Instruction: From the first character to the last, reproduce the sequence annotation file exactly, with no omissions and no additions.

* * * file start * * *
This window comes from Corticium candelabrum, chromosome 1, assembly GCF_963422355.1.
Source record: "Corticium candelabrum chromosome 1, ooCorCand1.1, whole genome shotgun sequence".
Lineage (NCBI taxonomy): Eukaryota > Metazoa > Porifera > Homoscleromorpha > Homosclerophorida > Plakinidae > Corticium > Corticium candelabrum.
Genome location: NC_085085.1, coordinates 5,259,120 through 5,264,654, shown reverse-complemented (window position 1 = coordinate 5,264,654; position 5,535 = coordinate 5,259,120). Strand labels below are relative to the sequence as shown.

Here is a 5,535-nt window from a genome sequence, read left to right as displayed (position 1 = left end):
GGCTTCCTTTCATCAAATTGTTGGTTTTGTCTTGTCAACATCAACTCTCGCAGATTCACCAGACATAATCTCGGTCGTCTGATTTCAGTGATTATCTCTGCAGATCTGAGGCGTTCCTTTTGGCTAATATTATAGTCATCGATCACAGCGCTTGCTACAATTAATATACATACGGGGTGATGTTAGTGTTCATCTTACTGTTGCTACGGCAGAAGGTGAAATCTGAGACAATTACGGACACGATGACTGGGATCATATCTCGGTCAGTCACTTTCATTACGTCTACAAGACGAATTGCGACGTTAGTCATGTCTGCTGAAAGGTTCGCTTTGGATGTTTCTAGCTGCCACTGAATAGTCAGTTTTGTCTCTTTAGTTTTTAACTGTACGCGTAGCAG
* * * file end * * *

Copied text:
This window comes from Corticium candelabrum, chromosome 1, assembly GCF_963422355.1.
Source record: "Corticium candelabrum chromosome 1, ooCorCand1.1, whole genome shotgun sequence".
Lineage (NCBI taxonomy): Eukaryota > Metazoa > Porifera > Homoscleromorpha > Homosclerophorida > Plakinidae > Corticium > Corticium candelabrum.
Genome location: NC_085085.1, coordinates 5,259,120 through 5,264,654, shown reverse-complemented (window position 1 = coordinate 5,264,654; position 5,535 = coordinate 5,259,120). Strand labels below are relative to the sequence as shown.

Here is a 5,535-nt window from a genome sequence, read left to right as displayed (position 1 = left end):
GGCTTCCTTTCATCAAATTGTTGGTTTTGTCTTGTCAACATCAACTCTCGCAGATTCACCAGACATAATCTCGGTCGTCTGATTTCAGTGATTATCTCTGCAGATCTGAGGCGTTCCTTTTGGCTAATATTATAGTCATCGATCACAGCGCTTGCTACAATTAATATACATACGGGGTGATGTTAGTGTTCATCTTACTGTTGCTACGGCAGAAGGTGAAATCTGAGACAATTACGGACACGATGACTGGGATCATATCTCGGTCAGTCACTTTCATTACGTCTACAAGACGAATTGCGACGTTAGTCATGTCTGCTGAAAGGTTCGCTTTGGATGTTTCTAGCTGCCACTGAATAGTCAGTTTTGTCTCTTTAGTTTTTAACTGTACGCGTAGCAG